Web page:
US Wants SE Asia to Press Burma on Reform
Bangkok (CNSNews.com) - Secretary of State Condoleezza Rice has urged Thailand to pressure Burma's military junta to move toward greater openness and democracy. Her comments come amid signs that the U.S. is losing patience with Southeast Asian countries' apparent reluctance to tackle Burma's abuses.
Burma's Association of Southeast Asian Nations (ASEAN) partners have pleaded a policy of non-interference in member states' domestic affairs.
Controversially, Burma is scheduled to assume chairmanship of the 10-nation grouping in 2006.
"We are encouraging all of our partners, including Thailand, who have contacts with Burma to press the case for human rights and greater openness, and to press the case for human rights activists like Aung San Suu Kyi," she told reporters in Thailand, where she held meetings with Prime Minister Thaksin Shinawatra and Foreign Minister Kantathi Suphamongkhon.
The Secretary of State's visit to Thailand was primarily aimed at reviewing the country's efforts to rebuild coastal areas damaged by the Dec. 26 tsunami disaster, but Burma also featured in the meetings.
Thaksin's government has been internationally criticized for not taking a firmer line with Burma, which is subject to U.S. and European sanctions over its poor human rights record and failure to introduce democracy.
The country's pro-democracy icon, Nobel laureate Suu Kyi, has been under house arrest several times, most recently since May 2003, when she was detained after her convoy was attacked by a pro-government mob.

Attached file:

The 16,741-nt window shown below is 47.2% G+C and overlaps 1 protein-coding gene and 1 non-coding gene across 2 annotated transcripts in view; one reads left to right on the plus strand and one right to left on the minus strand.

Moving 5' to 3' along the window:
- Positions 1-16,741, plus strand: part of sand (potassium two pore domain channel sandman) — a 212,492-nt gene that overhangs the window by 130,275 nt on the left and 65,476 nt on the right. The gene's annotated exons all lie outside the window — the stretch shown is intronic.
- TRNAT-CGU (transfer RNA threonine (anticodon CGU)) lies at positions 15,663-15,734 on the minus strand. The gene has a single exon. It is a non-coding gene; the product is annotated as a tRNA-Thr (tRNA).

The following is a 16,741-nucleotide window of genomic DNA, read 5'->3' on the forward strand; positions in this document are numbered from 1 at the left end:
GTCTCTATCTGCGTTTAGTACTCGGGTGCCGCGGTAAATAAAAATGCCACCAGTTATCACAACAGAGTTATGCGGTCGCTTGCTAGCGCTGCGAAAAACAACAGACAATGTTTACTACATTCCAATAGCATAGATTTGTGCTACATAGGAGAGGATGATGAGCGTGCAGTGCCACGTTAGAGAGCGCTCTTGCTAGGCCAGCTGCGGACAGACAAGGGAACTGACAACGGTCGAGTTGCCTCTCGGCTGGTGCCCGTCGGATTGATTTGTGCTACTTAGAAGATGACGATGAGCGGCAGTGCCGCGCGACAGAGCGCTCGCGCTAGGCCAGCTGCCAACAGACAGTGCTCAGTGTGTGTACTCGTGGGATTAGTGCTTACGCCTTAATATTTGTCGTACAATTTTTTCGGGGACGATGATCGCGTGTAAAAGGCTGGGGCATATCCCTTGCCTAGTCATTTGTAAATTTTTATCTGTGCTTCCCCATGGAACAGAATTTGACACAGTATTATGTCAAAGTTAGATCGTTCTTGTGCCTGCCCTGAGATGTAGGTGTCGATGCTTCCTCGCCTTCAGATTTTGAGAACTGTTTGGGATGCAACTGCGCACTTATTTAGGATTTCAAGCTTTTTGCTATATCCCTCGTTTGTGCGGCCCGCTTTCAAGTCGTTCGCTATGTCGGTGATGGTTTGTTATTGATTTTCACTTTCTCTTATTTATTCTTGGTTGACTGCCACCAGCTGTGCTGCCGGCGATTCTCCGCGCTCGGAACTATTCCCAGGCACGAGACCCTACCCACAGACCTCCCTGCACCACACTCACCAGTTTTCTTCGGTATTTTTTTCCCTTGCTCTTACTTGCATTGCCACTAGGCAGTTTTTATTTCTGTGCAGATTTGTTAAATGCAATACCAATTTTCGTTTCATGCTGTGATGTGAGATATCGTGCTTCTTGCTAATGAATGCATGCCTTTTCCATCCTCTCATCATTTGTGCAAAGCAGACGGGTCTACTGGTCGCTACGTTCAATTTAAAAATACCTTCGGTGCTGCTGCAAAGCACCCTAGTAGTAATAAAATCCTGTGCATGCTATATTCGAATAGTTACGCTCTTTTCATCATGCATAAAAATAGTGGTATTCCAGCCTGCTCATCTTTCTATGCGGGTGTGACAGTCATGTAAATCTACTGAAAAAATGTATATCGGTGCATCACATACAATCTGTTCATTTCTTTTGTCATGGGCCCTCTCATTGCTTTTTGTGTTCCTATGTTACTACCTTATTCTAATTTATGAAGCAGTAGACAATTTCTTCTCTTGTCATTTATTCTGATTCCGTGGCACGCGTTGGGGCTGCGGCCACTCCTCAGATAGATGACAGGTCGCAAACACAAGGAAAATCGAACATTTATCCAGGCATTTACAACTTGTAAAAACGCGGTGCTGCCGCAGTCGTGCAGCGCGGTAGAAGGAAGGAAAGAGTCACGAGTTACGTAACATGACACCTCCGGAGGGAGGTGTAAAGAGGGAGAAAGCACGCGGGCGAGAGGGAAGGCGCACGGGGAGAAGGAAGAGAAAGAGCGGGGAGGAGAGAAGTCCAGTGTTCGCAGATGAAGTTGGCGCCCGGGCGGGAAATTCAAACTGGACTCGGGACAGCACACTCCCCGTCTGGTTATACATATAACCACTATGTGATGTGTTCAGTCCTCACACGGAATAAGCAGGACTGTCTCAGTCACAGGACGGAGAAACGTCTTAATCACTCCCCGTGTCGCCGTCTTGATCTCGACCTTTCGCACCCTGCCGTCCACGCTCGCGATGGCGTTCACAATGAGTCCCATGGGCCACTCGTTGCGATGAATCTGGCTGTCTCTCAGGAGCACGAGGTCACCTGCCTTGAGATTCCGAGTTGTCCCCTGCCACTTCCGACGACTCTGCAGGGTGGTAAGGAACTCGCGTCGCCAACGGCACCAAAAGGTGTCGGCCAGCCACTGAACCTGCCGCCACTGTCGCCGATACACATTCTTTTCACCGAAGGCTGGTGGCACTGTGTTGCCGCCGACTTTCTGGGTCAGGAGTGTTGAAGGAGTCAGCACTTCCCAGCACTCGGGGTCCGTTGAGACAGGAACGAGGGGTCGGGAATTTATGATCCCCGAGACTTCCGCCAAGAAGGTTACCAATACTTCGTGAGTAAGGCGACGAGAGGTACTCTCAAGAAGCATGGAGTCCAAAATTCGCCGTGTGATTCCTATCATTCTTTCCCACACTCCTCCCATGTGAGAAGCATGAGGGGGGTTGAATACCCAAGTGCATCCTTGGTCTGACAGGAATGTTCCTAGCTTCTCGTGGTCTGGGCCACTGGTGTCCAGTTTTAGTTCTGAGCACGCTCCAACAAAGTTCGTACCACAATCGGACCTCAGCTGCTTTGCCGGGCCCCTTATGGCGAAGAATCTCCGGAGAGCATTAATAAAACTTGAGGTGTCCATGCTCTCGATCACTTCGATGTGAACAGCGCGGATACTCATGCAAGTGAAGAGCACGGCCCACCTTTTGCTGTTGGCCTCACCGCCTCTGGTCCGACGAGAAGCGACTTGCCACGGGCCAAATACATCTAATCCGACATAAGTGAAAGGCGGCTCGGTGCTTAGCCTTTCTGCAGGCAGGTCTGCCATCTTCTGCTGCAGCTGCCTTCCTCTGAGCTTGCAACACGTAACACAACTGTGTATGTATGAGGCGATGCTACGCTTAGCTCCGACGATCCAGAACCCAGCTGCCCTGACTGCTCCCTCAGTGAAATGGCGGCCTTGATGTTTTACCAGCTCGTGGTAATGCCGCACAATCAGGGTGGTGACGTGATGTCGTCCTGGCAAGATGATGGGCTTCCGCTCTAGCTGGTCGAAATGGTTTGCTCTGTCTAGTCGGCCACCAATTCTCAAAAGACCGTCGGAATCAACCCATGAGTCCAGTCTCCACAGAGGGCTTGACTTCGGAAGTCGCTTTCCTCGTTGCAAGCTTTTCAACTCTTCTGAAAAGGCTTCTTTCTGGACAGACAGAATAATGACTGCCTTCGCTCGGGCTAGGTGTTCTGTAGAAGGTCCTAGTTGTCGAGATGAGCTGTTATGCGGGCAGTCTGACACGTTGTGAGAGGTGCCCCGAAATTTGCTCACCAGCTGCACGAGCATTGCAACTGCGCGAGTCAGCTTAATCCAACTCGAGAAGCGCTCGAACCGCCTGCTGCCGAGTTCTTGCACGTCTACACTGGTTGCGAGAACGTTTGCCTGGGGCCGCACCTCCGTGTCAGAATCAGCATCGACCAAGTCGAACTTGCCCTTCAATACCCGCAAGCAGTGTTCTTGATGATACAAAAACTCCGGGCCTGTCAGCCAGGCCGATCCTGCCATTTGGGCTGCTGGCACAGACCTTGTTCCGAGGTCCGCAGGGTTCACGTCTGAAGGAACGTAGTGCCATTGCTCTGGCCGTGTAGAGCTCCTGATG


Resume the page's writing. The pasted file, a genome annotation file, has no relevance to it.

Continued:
Rice said Suu Kyi was "someone who represents the possibility of reconciliation" for Burma, and deplored the lack of action from the ruling junta.
"We hear representations that there will be progress, but there seems never to be progress."
Rice has sparked controversy in the region over her decision not to attend the ASEAN Regional Forum later this month. She will be the first U.S. secretary of state in 20 years to miss the event, which this year is being held in Vientiane, Laos.
"I'm very sorry that I'm not going to be able to go to the ASEAN summit this year because I think this is a vital organization with which we want to engage more," she said.
Rice explained that she had "other essential travel ... in roughly the same timeframe."
She refused to say whether Burma's scheduled chairing of the 10-nation grouping was the reason for the decision to stay away.
Malaysian Foreign Minister Syed Hamid Albar said Monday his government hoped Rice's no-show was not a sign that the U.S. was "losing interest in the region."
The ASEAN Regional Forum is Asia's primary security gathering, grouping ASEAN's 10 members with countries including the U.S., Japan, Australia, Russia, India, China and the two Koreas.
The U.S. will be represented at the meeting by Deputy Secretary of State Robert Zoellick.
Rice also commented on instability in southern Thailand, home to the mostly Buddhist country's Muslim minority.
"This is a matter for Thailand to deal with," she said. "And we have confidence that Thailand will do precisely that.
"The threat of extremism is a threat that is worldwide," Rice said, noting that it had been manifested in Southeast Asia as well as in the U.S. and in Britain.
"This is a worldwide problem, and we are intensifying counter terrorism cooperation. We've had training and technical assistance on some of these matters with Thailand."
Rice is the third prominent U.S. official to visit Thailand this year. Last month, Defense Secretary Donald Rumsfeld discussed post-tsunami relief efforts with Thaksin and his defense chief.
Former Secretary of State Colin Powell, joined by Florida Gov. Jeb Bush, the president's brother, surveyed the devastation in January.
A 9.1 magnitude earthquake on Dec. 26 triggered a tsunami that killed more than 176,000 people in 11 countries across the Indian Ocean. The U.S. government deployed military assets and committed $350 million to the relief effort.
In May, President Bush signed a bill providing $907 million for tsunami-related expenses and aid.
(CNSNews International Editor Patrick Goodenough contributed to this report.)
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